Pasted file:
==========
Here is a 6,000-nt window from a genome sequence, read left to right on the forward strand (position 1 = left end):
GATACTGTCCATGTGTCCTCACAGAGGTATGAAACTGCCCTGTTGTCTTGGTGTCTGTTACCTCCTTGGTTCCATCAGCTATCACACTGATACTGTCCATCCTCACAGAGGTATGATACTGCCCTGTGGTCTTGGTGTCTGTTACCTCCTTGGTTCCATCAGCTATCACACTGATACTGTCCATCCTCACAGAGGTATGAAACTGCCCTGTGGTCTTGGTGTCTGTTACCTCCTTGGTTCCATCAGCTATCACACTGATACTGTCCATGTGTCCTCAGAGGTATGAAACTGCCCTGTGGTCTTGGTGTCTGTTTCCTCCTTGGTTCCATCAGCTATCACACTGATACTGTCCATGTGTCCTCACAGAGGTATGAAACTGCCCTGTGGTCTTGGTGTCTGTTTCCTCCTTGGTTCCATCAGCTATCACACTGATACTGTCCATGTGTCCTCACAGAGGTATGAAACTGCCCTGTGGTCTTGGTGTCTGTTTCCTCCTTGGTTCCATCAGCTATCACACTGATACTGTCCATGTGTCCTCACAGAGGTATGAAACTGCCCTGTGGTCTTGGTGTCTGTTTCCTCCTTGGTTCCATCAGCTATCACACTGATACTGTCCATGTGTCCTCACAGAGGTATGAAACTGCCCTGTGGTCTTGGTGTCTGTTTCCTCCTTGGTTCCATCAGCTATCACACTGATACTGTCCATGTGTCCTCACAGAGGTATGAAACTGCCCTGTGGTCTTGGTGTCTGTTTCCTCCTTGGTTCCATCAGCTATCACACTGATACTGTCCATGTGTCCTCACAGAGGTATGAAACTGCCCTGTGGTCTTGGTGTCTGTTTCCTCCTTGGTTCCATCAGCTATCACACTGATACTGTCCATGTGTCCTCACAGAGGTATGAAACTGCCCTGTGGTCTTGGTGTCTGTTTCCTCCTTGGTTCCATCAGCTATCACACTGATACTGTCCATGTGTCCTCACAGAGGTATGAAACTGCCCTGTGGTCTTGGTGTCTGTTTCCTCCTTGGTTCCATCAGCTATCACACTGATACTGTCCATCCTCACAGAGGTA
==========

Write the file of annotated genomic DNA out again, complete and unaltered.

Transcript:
Here is a 6,000-nt window from a genome sequence, read left to right on the forward strand (position 1 = left end):
GATACTGTCCATGTGTCCTCACAGAGGTATGAAACTGCCCTGTTGTCTTGGTGTCTGTTACCTCCTTGGTTCCATCAGCTATCACACTGATACTGTCCATCCTCACAGAGGTATGATACTGCCCTGTGGTCTTGGTGTCTGTTACCTCCTTGGTTCCATCAGCTATCACACTGATACTGTCCATCCTCACAGAGGTATGAAACTGCCCTGTGGTCTTGGTGTCTGTTACCTCCTTGGTTCCATCAGCTATCACACTGATACTGTCCATGTGTCCTCAGAGGTATGAAACTGCCCTGTGGTCTTGGTGTCTGTTTCCTCCTTGGTTCCATCAGCTATCACACTGATACTGTCCATGTGTCCTCACAGAGGTATGAAACTGCCCTGTGGTCTTGGTGTCTGTTTCCTCCTTGGTTCCATCAGCTATCACACTGATACTGTCCATGTGTCCTCACAGAGGTATGAAACTGCCCTGTGGTCTTGGTGTCTGTTTCCTCCTTGGTTCCATCAGCTATCACACTGATACTGTCCATGTGTCCTCACAGAGGTATGAAACTGCCCTGTGGTCTTGGTGTCTGTTTCCTCCTTGGTTCCATCAGCTATCACACTGATACTGTCCATGTGTCCTCACAGAGGTATGAAACTGCCCTGTGGTCTTGGTGTCTGTTTCCTCCTTGGTTCCATCAGCTATCACACTGATACTGTCCATGTGTCCTCACAGAGGTATGAAACTGCCCTGTGGTCTTGGTGTCTGTTTCCTCCTTGGTTCCATCAGCTATCACACTGATACTGTCCATGTGTCCTCACAGAGGTATGAAACTGCCCTGTGGTCTTGGTGTCTGTTTCCTCCTTGGTTCCATCAGCTATCACACTGATACTGTCCATGTGTCCTCACAGAGGTATGAAACTGCCCTGTGGTCTTGGTGTCTGTTTCCTCCTTGGTTCCATCAGCTATCACACTGATACTGTCCATGTGTCCTCACAGAGGTATGAAACTGCCCTGTGGTCTTGGTGTCTGTTTCCTCCTTGGTTCCATCAGCTATCACACTGATACTGTCCATCCTCACAGAGGTA